How China Became Capitalist

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Palgrave Macmillan, Mar 20, 2012 - Political Science - 272 pages
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How China Became Capitalist details the extraordinary, and often unanticipated, journey that China has taken over the past thirty five years in transforming itself from a closed agrarian socialist economy to an indomitable economic force in the international arena.

The authors revitalise the debate around the rise of the Chinese economy through the use of primary sources, persuasively arguing that the reforms implemented by the Chinese leaders did not represent a concerted attempt to create a capitalist economy, and that it was 'marginal revolutions' that introduced the market and entrepreneurship back to China. Lessons from the West were guided by the traditional Chinese principle of 'seeking truth from facts'. By turning to capitalism, China re-embraced her own cultural roots.

How China Became Capitalist challenges received wisdom about the future of the Chinese economy, warning that while China has enormous potential for further growth, the future is clouded by the government's monopoly of ideas and power. Coase and Wang argue that the development of a market for ideas – which has a long and revered tradition in China – would be integral in bringing about the Chinese dream of social harmony.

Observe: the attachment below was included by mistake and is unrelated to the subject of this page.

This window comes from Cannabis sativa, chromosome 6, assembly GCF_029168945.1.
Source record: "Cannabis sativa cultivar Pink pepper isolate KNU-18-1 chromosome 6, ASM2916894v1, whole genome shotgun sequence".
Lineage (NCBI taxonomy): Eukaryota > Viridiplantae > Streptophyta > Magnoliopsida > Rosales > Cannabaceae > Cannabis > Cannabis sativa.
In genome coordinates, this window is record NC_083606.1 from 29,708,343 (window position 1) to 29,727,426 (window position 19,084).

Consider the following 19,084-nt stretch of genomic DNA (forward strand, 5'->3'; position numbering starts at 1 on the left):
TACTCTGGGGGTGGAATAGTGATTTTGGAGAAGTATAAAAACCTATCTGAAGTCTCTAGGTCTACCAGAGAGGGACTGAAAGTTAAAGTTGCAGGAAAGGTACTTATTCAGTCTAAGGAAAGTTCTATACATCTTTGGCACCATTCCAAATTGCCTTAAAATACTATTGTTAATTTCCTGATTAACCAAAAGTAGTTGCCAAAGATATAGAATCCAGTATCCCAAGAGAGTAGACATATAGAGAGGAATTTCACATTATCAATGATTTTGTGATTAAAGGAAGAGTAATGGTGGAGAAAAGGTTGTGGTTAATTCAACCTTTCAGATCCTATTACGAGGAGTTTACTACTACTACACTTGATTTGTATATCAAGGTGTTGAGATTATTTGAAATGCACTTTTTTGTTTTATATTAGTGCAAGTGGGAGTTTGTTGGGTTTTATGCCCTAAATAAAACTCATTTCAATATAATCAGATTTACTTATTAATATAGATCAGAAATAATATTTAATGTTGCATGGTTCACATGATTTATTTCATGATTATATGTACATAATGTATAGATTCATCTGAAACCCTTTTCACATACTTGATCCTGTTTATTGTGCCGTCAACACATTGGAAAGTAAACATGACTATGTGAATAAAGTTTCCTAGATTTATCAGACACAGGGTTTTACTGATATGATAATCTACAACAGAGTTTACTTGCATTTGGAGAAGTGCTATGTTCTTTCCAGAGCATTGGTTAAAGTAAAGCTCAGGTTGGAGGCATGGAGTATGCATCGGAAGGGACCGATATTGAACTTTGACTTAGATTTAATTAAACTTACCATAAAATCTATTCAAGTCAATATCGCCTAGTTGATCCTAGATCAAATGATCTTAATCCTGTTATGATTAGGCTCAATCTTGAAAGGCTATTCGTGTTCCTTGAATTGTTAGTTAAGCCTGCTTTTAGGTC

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Ronald Coase explains in excellent detail how China changed after Mao died. The Nobel Prize winning (economics) author traces the transforms in the Chinese government that allowed private property for ... Read full review


1 China at the Death of Mao
2 China in Transition
3 How Chinas Market Reform Began
Market Reform under Socialism
Capitalism with Chinese Characteristics
6 From Capitalism to Capitalisms

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About the author (2012)

RONALD COASE is Nobel Laureate in Economics. His work has had a profound impact on modern economics; it clarified the theory of the firm and gave rise to the field of Law and Economics. Professor Coase is currently Clifton R. Musser Professor Emeritus of Economics at the University of Chicago Law School, and he is also a research advisor at the the Ronald Coase Institute, USA and founder of the Ronald Coase Center for the Study of the Economy at Zhejiang University.

NING WANG is Assistant Professor at the School of Politics and Global Studies, Arizona State University, USA.